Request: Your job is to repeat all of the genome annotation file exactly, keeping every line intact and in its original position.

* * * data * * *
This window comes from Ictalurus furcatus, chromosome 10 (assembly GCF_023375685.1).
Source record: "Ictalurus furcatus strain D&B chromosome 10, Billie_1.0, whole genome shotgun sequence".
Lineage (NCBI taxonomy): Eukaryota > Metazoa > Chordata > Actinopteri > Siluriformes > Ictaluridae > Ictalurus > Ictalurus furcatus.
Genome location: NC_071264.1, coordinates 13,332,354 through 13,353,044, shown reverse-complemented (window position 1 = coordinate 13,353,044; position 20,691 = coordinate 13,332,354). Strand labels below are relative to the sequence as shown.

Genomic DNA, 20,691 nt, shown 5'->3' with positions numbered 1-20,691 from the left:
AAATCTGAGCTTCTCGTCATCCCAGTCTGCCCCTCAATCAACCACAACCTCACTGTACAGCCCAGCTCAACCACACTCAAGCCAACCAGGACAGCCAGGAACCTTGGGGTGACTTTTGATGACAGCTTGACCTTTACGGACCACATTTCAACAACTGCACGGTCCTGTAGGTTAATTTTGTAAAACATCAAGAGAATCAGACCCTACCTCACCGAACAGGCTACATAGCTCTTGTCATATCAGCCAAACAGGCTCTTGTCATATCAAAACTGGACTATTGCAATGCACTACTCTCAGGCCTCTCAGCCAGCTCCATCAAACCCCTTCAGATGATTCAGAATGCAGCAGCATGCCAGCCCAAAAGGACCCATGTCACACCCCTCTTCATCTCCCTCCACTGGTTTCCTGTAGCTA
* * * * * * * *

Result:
This window comes from Ictalurus furcatus, chromosome 10 (assembly GCF_023375685.1).
Source record: "Ictalurus furcatus strain D&B chromosome 10, Billie_1.0, whole genome shotgun sequence".
Lineage (NCBI taxonomy): Eukaryota > Metazoa > Chordata > Actinopteri > Siluriformes > Ictaluridae > Ictalurus > Ictalurus furcatus.
Genome location: NC_071264.1, coordinates 13,332,354 through 13,353,044, shown reverse-complemented (window position 1 = coordinate 13,353,044; position 20,691 = coordinate 13,332,354). Strand labels below are relative to the sequence as shown.

Genomic DNA, 20,691 nt, shown 5'->3' with positions numbered 1-20,691 from the left:
AAATCTGAGCTTCTCGTCATCCCAGTCTGCCCCTCAATCAACCACAACCTCACTGTACAGCCCAGCTCAACCACACTCAAGCCAACCAGGACAGCCAGGAACCTTGGGGTGACTTTTGATGACAGCTTGACCTTTACGGACCACATTTCAACAACTGCACGGTCCTGTAGGTTAATTTTGTAAAACATCAAGAGAATCAGACCCTACCTCACCGAACAGGCTACATAGCTCTTGTCATATCAGCCAAACAGGCTCTTGTCATATCAAAACTGGACTATTGCAATGCACTACTCTCAGGCCTCTCAGCCAGCTCCATCAAACCCCTTCAGATGATTCAGAATGCAGCAGCATGCCAGCCCAAAAGGACCCATGTCACACCCCTCTTCATCTCCCTCCACTGGTTTCCTGTAGCTA